The replica of the Tomb of the Unknown Soldier on display.


DISCOVER The Essence of St. Clair • October & November 2020


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Veterans cemetery a first for the county St. Clair Memorial Gardens serves as county’s only dedicated veteran burial ground Story by Jackie Romine Walburn Photos by Graham Hadley Submitted Photos When folks at St. Clair Memorial Gardens and Usrey Funeral Home decided to dedicate a section of the cemetery to U.S Armed Forces veterans, owner Steve Perry first consulted with local veterans. “I actively got together with a group of veterans in town,” Perry says. “We wanted their input, to know what’s important to them.” The veterans’ group with members who served in Korea, Vietnam and the first Gulf War supported the idea and helped Perry work up rules and regulations for the veterans’ section in Pell City, which opened in 2012. The rules they decided on are pretty much the same as those used by the Dept. of Veterans Affairs’ official U.S. veterans cemeteries. The section is for veterans and spouses and dependent children. Official honorable discharge papers – known as DD214 – are required to qualify. Alabama’s only official U.S. National Cemetery is the Alabama National Cemetery at Montevallo and is one of 148 national veteran cemeteries, 33 soldier lots and monument sites in 42 states, according to the VA. The idea behind the Pell City veterans’ section was not to take away from Montevallo but to expand on it and to offer a nearby choice for St. Clair-area veterans. “The vets were all behind the idea and wanted to see it happen,” Perry said. “They liked the idea of the burial ground being closer to home and wanted to make sure things were done right, and we didn’t just throw up a veterans’ section. That’s why we follow the strict rules and regulations. “We take comfort in knowing that vets had a part in putting this together,” said Perry, whose family has been the funeral home business since 1927, with Usrey’s Funeral Home in Talladega, which is now operated by Perry’s brother Mike. The Pell City location – funeral home and cemetery – were purchased one after the other in 2003 and 2004.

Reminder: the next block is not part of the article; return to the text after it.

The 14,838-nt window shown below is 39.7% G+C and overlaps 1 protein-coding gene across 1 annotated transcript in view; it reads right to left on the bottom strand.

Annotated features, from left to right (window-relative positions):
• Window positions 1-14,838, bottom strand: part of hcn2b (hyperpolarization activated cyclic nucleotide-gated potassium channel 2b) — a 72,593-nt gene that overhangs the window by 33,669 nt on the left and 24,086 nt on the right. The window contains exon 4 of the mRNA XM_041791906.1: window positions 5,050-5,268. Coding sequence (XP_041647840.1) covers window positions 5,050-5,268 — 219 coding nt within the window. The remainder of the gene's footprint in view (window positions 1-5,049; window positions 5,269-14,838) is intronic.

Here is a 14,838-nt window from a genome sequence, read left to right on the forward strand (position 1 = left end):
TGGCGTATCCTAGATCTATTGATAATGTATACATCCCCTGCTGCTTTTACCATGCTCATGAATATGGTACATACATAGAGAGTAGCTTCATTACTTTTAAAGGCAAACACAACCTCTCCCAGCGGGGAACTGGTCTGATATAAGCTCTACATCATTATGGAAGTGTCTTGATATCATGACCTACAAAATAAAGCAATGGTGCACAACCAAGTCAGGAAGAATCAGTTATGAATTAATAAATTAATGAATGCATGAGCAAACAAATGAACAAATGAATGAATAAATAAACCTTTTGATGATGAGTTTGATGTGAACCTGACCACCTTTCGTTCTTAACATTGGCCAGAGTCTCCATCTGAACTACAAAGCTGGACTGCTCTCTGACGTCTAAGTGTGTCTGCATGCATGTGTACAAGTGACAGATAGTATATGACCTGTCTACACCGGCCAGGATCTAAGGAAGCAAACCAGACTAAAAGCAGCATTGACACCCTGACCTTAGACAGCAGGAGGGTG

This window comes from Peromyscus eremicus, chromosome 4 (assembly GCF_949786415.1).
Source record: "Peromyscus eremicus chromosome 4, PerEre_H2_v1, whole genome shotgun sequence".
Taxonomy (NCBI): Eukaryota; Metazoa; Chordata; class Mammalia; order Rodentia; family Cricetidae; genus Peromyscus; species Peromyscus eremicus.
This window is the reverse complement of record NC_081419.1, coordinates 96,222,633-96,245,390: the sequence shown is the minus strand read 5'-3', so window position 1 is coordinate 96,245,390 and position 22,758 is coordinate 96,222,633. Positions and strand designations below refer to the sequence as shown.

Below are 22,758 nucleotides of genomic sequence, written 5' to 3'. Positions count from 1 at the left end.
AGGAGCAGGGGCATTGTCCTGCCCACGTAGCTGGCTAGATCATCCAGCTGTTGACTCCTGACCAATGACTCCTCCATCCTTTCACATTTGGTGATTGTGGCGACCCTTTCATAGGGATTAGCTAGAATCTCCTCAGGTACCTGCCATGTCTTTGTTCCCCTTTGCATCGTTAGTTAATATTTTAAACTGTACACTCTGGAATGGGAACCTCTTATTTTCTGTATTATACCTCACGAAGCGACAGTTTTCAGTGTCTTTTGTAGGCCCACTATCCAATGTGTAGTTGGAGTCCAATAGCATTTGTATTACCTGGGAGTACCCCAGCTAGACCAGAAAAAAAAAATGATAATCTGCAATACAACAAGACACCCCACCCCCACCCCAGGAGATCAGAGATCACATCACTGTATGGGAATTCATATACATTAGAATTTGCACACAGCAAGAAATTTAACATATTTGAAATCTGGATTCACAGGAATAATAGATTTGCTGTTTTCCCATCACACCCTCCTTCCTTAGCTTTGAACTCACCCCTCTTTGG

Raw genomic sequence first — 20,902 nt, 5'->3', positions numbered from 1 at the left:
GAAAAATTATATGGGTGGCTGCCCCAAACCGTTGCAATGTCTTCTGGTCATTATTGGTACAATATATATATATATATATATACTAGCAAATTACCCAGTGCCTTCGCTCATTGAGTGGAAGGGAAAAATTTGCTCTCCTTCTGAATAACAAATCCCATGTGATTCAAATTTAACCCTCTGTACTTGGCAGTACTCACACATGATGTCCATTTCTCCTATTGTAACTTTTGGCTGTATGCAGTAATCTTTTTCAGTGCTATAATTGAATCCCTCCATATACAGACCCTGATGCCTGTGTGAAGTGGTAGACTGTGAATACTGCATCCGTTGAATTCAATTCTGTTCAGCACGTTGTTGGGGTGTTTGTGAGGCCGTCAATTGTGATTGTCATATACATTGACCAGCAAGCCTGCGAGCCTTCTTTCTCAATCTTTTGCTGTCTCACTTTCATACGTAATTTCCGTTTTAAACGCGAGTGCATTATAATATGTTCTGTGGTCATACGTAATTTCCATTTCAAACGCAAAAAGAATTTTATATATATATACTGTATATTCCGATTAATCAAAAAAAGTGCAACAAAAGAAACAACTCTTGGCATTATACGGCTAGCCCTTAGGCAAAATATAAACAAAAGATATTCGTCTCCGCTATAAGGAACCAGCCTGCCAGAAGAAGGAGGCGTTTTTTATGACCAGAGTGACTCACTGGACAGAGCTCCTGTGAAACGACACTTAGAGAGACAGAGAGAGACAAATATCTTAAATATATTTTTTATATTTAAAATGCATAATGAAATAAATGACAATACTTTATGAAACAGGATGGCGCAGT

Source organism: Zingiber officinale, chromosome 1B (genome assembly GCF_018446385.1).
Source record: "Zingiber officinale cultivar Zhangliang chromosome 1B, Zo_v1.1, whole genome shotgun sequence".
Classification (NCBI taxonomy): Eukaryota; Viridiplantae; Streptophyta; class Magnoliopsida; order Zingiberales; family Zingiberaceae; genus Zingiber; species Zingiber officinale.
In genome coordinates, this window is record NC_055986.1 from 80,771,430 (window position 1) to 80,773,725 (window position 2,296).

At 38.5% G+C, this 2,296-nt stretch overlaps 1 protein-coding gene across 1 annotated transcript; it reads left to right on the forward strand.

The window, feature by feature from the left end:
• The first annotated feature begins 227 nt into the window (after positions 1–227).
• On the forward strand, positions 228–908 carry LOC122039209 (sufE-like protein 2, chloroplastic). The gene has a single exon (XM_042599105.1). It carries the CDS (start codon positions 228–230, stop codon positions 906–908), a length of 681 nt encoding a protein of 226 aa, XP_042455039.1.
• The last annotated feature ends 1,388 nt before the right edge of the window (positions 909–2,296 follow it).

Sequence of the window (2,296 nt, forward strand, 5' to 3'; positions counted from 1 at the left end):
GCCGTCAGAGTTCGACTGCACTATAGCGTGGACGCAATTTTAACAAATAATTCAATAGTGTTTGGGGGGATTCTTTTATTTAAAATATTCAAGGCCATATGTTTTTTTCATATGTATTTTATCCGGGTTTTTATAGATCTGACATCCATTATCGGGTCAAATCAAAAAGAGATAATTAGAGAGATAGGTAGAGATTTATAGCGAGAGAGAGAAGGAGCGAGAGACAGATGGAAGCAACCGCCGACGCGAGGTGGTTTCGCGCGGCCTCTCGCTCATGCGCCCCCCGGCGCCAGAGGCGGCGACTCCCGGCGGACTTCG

The American Flag catches the breeze over the markers for the armed forces.

DISCOVER The Essence of St. Clair • October & November 2020

Stone markers represent each branch of the U.S. Armed Forces.